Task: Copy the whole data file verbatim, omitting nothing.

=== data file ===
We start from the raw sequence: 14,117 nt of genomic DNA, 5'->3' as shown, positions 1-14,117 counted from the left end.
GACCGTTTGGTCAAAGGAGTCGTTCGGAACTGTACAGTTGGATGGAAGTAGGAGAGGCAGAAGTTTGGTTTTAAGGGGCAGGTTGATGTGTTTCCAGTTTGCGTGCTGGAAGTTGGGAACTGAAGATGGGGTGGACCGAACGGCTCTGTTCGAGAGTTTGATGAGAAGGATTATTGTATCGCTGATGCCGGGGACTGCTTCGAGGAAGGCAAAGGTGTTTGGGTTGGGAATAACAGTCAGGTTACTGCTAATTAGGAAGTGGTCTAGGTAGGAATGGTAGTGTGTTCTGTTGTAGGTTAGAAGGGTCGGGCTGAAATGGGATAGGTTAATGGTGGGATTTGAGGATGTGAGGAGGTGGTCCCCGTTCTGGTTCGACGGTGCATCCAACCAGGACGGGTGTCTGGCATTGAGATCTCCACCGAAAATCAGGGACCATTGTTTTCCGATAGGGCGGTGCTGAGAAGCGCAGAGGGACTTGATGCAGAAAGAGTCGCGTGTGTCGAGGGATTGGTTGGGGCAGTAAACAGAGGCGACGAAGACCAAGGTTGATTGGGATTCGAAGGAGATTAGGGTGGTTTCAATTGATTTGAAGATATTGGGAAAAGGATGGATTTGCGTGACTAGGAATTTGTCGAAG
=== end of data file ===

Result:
We start from the raw sequence: 14,117 nt of genomic DNA, 5'->3' as shown, positions 1-14,117 counted from the left end.
GACCGTTTGGTCAAAGGAGTCGTTCGGAACTGTACAGTTGGATGGAAGTAGGAGAGGCAGAAGTTTGGTTTTAAGGGGCAGGTTGATGTGTTTCCAGTTTGCGTGCTGGAAGTTGGGAACTGAAGATGGGGTGGACCGAACGGCTCTGTTCGAGAGTTTGATGAGAAGGATTATTGTATCGCTGATGCCGGGGACTGCTTCGAGGAAGGCAAAGGTGTTTGGGTTGGGAATAACAGTCAGGTTACTGCTAATTAGGAAGTGGTCTAGGTAGGAATGGTAGTGTGTTCTGTTGTAGGTTAGAAGGGTCGGGCTGAAATGGGATAGGTTAATGGTGGGATTTGAGGATGTGAGGAGGTGGTCCCCGTTCTGGTTCGACGGTGCATCCAACCAGGACGGGTGTCTGGCATTGAGATCTCCACCGAAAATCAGGGACCATTGTTTTCCGATAGGGCGGTGCTGAGAAGCGCAGAGGGACTTGATGCAGAAAGAGTCGCGTGTGTCGAGGGATTGGTTGGGGCAGTAAACAGAGGCGACGAAGACCAAGGTTGATTGGGATTCGAAGGAGATTAGGGTGGTTTCAATTGATTTGAAGATATTGGGAAAAGGATGGATTTGCGTGACTAGGAATTTGTCGAAG